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 Theologians who just won't die 

Praying hands2

 Praying with the Greats

 Daniel Hames

  • Photo of: Daniel Hames Daniel Hames trained for ordination at Wycliffe Hall, Oxford. He has degrees in Theology and Ecclesiastical History, and is a Theology Network Associate Staff Worker for UCCF. View all resources by Daniel Hames

Every age, culture, and group has its own biases and particular idolatries.  The Christians of the future might look back to us late-modern Western evangelicals, and point to our individualism, our impatient obsession with the present moment, our tendency toward introspection, and our theological illiteracy.  Perhaps they will think of us as being just as syncretistic and compromised as we imagine the first century Gnostics to have been.

Spending some time with those who've gone before can often help us seek and destroy our cultural and historical blind spots.  They will have looked at issues with different eyes, touched by different faults and failures, and from a very different perspective- almost from a different world in some cases.  Yet despite changing trends and fashionable sins, and even contradictory ideas of reality, Christian prayer has not changed.  What can we learn by listening back over the centuries as our fathers and mothers in the Church pray?  What do they have to teach us about something as fundamental and universal as speaking with the Living God?

We take as our guide a great man of prayer: the Puritan Matthew Henry (1662-1714).

Prayer begins with God

For Matthew Henry in his book A Method for Prayer, it is a given that in coming to prayer we are

‘…composed into a very reverent serious frame, our thoughts gathered in, and that that is within us, charged in the Name of the great God, carefully to attend the solemn and awful service that lies before us, and to keep close to it, we must with a fixed attention and application of mind, and an active lively faith, set the Lord before us…’

In a Christian culture that values informality and tends to approach prayer casually, these words are a good rejoinder.  Henry wants us to take seriously the fact that we are coming to a holy and awesome Majesty.  Rather than simply understand this and hold it in mind when we pray, we ought to affirm these truths in our prayer as we address the Lord:

‘Holy, holy, holy Lord God Almighty, which art, and wast, and art to come… O thou who are the true God, the living God… and the everlasting King, the Lord our God, who is one Lord’

Letting these things go unsaid will lead to letting them slip from our thoughts altogether.  The great danger is that we will soon take for granted the ‘inestimable privilege that we are not only admitted, but invited and encouraged to draw nigh to God in prayer.’  To remind us of the great grace that calls us to enter, Henry tells us we must come ‘in the name of the great High Priest, who is passed into the heavens, Jesus the Son of God’, calling on the Father to ‘behold… our shield, look upon the face of thine anointed, in whom that hast by a voice from heaven declared thyself to be well pleased; Lord, be well pleased with us in him.’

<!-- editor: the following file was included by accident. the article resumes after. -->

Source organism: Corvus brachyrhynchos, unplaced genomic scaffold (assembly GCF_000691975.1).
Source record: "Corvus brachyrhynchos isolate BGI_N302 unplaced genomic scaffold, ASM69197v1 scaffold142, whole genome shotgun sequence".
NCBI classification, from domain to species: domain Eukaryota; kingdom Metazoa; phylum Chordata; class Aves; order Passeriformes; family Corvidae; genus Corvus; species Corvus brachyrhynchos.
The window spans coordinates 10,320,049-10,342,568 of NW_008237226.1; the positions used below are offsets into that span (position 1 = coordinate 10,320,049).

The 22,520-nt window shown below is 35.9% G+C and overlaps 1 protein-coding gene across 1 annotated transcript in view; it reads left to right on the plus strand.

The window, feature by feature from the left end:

Prayer means humility

The white hot holiness of God exposes our own great sinfulness.  Henry says we must next ‘take shame to ourselves, which is our due, and humble ourselves before him in the sense of our own sinfulness and vileness…’.  In other words, our very next move ought to be confession.

‘If thou, Lord, shouldst mark iniquities, O Lord who should stand!  But there is forgiveness with thee, that thou mayest be feared; with three there is mercy, yea, with out God there is plenteous redemption…’. 

It is good for us to acknowledge thoroughly before him everything in us that should cause him to burn us up; sin’s injustice, foolishness, unprofitableness, deceitfulness, offensiveness, and the damage it does to ourselves.  Things we have done, failed to do, said, and thought. 

Henry suggests we think about the way we sin more when we know more of good, sin hypocritically, sin in the face of God’s mercy, ignored the warnings of scripture, and sin in spite of our own efforts to stop.  We may begin to wonder if he’s being a bit heavy on sin, but we’d do well to think about the climate of our own age which makes light of sin and encourages us to be much more blasé about our actions. ‘That which is at the bottom of it all, is the evil heart of unbelief in us which inclines us to depart from the living God.’

Once we have felt the weight of our unbelief and rottenness before God, Henry encourages us that prayerful confession of sin is never without an eye on the mercy of God on which we rely as we come before him.

‘Thou has said it, and hast confirmed it with an oath, that thou hast no pleasure in the death of sinners, but rather that we should turn and live: Therefore we will rend our hearts… and turn to the Lord God; for he is gracious and merciful, slow to anger, and of great kindness… O that our heads were waters, and our eyes fountains of tears, that we might weep day and night for our transgressions, and might in such a manner sow in tears as that at last we may reap in joy…’

Prayer relies on God

‘Having opened the wounds of sin, both the guilt of it, and its remainders in it, we must next seek unto God for the remedy, for healing and help… And we must now affect our hearts with a deep sense of the need we have of those mercies which we pray for…’